Transparency makes leadership more approachable. When employees see you speaking your mind and being honest with others, they’ll likely be inspired to do the same. This mutual cause of developing honesty will naturally breed trust in the workplace.

Keep in mind: no relationship is one-sided. Your employees need you to give to them if they’re going to give in return. Sharing information with an employee, no matter how sensitive or mundane, can foster trust and build the foundation of a healthy working relationship.

3 Key Benefits of Transparency in Business

Once you understand the importance of transparency in leadership and consistently implement transparency, you can expect to see additional benefits. Here are a few of the most important ones.

1. Greater Employee Advocacy

Inviting feedback shows your employees you value them. This builds a foundation of trust and loyalty that nurtures greater employee advocacy—increasing engagement and helping to build your employer brand.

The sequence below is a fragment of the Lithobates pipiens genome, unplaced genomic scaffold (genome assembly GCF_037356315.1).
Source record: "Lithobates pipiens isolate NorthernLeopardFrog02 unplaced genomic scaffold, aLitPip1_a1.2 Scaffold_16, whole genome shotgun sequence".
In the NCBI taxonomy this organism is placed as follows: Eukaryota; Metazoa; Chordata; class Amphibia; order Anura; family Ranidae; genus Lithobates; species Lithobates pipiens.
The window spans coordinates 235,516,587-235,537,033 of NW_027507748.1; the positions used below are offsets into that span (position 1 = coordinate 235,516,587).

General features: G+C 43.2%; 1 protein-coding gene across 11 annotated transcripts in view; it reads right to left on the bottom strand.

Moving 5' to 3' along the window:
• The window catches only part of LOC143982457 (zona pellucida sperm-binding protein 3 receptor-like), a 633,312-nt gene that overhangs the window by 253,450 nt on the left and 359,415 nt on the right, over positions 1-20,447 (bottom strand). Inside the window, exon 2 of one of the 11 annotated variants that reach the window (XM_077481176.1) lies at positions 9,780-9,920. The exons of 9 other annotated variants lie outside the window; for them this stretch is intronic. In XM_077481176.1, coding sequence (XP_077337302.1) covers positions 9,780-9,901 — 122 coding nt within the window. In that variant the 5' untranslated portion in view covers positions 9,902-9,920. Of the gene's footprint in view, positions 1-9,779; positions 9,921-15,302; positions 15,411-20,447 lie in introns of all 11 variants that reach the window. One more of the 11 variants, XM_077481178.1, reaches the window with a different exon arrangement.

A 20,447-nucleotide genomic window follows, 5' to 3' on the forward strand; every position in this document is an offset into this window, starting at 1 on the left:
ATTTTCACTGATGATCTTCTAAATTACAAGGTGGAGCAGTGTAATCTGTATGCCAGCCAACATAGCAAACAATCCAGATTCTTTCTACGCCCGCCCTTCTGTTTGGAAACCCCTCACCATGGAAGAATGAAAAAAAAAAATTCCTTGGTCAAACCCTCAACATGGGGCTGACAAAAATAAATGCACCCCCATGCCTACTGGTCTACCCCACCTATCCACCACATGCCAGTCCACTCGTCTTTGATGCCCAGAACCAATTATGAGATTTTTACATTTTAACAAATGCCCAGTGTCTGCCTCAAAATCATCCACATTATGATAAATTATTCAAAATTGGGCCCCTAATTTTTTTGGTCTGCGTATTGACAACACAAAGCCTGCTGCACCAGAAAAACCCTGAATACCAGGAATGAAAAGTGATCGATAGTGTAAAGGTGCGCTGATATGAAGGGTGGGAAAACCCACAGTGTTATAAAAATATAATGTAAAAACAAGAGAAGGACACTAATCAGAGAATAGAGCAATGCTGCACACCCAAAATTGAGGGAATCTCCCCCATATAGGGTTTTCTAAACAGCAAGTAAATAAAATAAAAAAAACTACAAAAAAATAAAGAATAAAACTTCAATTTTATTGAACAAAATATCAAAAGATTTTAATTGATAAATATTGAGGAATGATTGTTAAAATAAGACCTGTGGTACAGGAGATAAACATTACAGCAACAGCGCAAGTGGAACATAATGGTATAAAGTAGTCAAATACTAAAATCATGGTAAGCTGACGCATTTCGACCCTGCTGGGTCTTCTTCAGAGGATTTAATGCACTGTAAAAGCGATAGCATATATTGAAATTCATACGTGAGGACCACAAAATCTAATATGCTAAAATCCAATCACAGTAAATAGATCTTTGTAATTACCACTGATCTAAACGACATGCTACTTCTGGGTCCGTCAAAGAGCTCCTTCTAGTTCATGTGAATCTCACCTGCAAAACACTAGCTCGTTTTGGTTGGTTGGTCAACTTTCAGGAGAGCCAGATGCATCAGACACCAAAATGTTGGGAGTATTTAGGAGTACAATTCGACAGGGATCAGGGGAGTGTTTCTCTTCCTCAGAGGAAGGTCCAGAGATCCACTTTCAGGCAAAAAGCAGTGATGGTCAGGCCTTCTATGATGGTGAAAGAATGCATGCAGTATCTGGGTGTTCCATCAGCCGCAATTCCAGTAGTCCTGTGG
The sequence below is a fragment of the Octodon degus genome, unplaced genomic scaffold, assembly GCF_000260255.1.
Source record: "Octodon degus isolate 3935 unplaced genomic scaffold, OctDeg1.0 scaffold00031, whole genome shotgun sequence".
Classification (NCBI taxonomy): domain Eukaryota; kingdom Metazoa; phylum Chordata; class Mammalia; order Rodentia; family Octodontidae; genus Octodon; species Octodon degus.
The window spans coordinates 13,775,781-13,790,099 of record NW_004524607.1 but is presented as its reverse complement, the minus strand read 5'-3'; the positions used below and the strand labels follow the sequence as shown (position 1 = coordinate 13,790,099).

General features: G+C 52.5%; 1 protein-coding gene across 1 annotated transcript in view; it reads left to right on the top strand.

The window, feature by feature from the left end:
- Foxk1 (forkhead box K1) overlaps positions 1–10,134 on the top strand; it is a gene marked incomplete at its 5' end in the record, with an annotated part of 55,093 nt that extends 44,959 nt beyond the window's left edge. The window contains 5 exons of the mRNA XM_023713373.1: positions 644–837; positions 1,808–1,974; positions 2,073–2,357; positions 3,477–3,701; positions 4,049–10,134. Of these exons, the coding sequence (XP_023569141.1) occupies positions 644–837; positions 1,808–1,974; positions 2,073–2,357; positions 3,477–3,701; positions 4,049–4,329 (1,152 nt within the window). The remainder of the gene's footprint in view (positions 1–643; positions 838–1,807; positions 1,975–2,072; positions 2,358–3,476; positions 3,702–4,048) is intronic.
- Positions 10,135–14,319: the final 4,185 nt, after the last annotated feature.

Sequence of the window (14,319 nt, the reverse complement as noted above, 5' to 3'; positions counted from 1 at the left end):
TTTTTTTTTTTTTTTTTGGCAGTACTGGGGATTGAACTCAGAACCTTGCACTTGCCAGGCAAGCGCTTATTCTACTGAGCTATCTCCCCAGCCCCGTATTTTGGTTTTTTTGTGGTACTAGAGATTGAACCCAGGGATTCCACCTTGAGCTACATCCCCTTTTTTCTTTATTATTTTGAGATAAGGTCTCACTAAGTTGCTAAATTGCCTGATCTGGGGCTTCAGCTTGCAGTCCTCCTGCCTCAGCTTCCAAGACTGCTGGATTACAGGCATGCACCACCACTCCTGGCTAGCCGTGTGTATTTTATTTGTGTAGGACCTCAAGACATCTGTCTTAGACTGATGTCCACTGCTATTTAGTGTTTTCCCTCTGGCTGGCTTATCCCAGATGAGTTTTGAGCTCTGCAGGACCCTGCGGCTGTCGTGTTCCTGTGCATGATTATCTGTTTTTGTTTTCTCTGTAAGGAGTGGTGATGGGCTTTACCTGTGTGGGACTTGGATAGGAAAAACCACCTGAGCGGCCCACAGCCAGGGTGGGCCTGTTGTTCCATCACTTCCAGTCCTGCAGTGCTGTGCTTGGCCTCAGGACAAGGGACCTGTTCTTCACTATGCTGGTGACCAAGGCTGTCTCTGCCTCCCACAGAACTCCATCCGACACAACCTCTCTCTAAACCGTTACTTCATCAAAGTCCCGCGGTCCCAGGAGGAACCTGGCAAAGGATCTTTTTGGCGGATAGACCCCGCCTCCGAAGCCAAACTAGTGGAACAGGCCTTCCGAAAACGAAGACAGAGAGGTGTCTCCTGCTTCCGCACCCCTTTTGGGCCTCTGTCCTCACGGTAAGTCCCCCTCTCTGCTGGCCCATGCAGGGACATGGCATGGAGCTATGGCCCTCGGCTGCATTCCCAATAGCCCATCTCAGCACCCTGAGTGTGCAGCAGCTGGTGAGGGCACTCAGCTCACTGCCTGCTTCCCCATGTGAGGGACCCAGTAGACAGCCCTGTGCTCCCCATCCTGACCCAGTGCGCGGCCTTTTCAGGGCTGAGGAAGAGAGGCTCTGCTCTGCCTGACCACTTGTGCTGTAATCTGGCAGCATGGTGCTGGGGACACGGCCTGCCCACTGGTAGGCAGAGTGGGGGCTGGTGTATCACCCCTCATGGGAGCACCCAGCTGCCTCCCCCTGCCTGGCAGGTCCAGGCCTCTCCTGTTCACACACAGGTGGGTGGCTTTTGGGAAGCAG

2. Increased Efficiency

Leading with transparency helps you ensure your employees have everything they need to accomplish the tasks ahead of them. This leads to an increase in efficiency because, with all the information up front, they can be off to the races—no sitting around twiddling their thumbs. In addition to that, clear, open, and frequent communication ensures employees are less likely to make false assumptions and then move forward based on those false assumptions.

3. Improved Employee Performance

The importance of transparency in leadership becomes crystal clear when you consider the positive effect it can have on employee performance. Information is empowering. And empowered employees perform well.

Is Transparency a Skill You Can Learn?

Though some leaders may seem more transparent than others, they weren’t born that way—transparency and open communication are skills that can be cultivated over time.

You’ll likely find transparent leadership easy or difficult depending on your personality type. For some, it will come easy. For others, it might feel unnatural or uncomfortable.

The good news? Knowing where you instinctively stand when it comes to transparency will help you develop an action plan to strengthen that muscle.

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How to Practice Transparent Leadership: 4 Best Practices

1. Empathize with Employees